Add to this that it though caloric intake was the same, it dramatically decreased locomotor activity. So same calories, but less calorie need.

    VIII. Well thank God doctors are finally going to know the truth about Zyprexa!


    From who(m)?

    The reality is I found these two articles by accident, researching a blog post about something else entirely. I would never have found this article, let alone the other article, on my own. And I read a lot.

    Ordinarily, this kind of information would have come to me through my Abilify rep: "see? Zyprexa blows!" But the FDA now forbids anti-competitor comparisons; and neither are the reps allowed to tell me that the study exists. Promotional speakers can't mention this either. So? CME? BWAHAHAHAHAHAHAHAHA!

    Here's the bottom line, and it applies to all speech everywhere: either you permit all kinds of speech, and let the truth battle on its merits; or you permit only one line of speech-- and let the truth, if it is was suppressed, come up like smoke through cracks. But when you permit some speech and block others-- when you create gatekeepers of speech-- it creates the impression that the truth is in the permitted speech. Most of the time, it's not.

    http://thelastpsychiatrist.com/2010/10/zyprexa_and_fat.html



     
    Last edited: Oct 28, 2010
  2. Randomiiza

    Randomiiza Silver Member

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    This is about atypical anti-psychotics and it mentions Haloperidol...

    Still a lot better researched than most drug-related articles.
     
  3. EscapeDummy

    EscapeDummy Palladium Member

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    Well the article is saying that insulin levels on subjects on haloperidol returned to normal, not causing the problems that most atypicals do... plus, the graphs are from the journal articles he is discussing.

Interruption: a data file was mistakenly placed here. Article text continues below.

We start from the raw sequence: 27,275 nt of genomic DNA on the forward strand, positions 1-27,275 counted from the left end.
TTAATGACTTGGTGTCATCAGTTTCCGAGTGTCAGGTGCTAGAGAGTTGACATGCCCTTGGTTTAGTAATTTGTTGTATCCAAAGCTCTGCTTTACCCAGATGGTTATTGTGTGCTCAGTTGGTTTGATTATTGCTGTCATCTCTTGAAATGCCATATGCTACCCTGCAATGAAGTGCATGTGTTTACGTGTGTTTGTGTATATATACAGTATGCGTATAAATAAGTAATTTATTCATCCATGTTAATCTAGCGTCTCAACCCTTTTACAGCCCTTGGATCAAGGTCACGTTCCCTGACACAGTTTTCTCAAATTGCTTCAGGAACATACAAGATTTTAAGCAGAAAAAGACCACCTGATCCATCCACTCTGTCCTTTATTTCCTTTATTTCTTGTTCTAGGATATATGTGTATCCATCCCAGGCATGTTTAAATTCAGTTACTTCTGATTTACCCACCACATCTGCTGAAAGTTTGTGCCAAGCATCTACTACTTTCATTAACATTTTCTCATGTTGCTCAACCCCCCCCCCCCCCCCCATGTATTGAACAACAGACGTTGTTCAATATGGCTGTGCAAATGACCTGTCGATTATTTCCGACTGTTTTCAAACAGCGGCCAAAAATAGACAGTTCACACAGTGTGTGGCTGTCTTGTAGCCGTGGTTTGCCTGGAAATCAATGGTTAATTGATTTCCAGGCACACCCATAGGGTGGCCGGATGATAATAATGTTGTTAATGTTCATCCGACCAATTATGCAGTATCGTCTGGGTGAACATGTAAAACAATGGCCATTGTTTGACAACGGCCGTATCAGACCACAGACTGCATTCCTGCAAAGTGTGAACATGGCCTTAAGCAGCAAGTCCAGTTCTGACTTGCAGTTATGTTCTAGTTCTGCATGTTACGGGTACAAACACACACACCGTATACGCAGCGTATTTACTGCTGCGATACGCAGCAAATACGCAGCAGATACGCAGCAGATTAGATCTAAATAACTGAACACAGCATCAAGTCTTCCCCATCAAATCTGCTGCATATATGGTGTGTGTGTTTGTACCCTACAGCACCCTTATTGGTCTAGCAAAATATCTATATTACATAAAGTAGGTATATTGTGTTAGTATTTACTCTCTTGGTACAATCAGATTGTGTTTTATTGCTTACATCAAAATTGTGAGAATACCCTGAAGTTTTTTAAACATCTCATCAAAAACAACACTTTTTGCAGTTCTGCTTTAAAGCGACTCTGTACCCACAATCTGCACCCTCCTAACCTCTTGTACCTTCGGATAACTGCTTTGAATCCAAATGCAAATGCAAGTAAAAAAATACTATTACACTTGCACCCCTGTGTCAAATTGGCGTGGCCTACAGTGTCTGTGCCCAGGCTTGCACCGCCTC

Last edited: Jan 18, 2011
  4. Randomiiza

    Randomiiza Silver Member

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    thats true...I was just in a bad mood when I posted lol
     
  5. Boca Bitch

    Boca Bitch Newbie

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    Has anyone trialed individuals on atypicals on a ketogenic diet? I wonder if the same health problems would cease, or if new ones would arise.
     
  6. Mindless

    Mindless Gold Member

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    [FONT=Verdana, sans-serif]Murashita et al (2005) suggest that secretion of the neuropeptide ghrelin (other neuropeptides include insulin and leptin) may be increased by Olanzapine, leading to increased appetite and weight gain. [FONT=Verdana, sans-serif]Olanzapine increases plasma ghrelin level in patients with schizophrenia. [FONT=Verdana, sans-serif]Murashita M et al, [FONT=Verdana, sans-serif]Psychoneuroendocrinology.[FONT=Verdana, sans-serif] 2005 Jan;30(1):106-10.

    See Weight Gain, Schizophrenia and Antipsychotics ([FONT=Verdana, sans-serif][FONT=Verdana, sans-serif]Panariello et al 2011)
    [FONT=Verdana, sans-serif]for more detailed information on Olanzapine and other antipsychotic weight gain. Regular health checks are advisable in those prescribed this drug for psychosis, including weight. The underlying mechanism of weight gain may vary amongst individual antipsychotics, and each of us have our own genetic markers and other risk factors for obesity. More research is needed on how these individual risk factors can be avoided, including choice of medication, metabolic monitoring, and the development of new drugs[FONT=Verdana, sans-serif]. Weight gain is common with Olanzapine, and the associated obesity seems a highly under-rated side effect of this drug. This potential obesity damages health and reduces life expectancy.
     
    Last edited by a moderator: Apr 30, 2017
  7. Maxfrombx

    Maxfrombx Newbie

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    I was sure, reading only the intro, that it was from the last psychiatrist, lol.

    I like this guy's style, but sometimes it gets a bit too discouraging. I'm battling against fat gain, taking both quetiapine and cyamemazine. Despite working out 4 times a week and eating healthy, I still gain fat... well, almost healthy. Actually, with these meds, especially cyamemazine, I have the urge to eat a big meal of carbohydrates at least once a day.

    It should be added that APs tends to lower testosterone and raising prolactine, decreasing even more the lean mass.

    I think I'll discuss wednesday with my shrink the possibility to go back on aripiprazole instead of quetiapine.
     
  8. kailey_elise

    kailey_elise Gold Member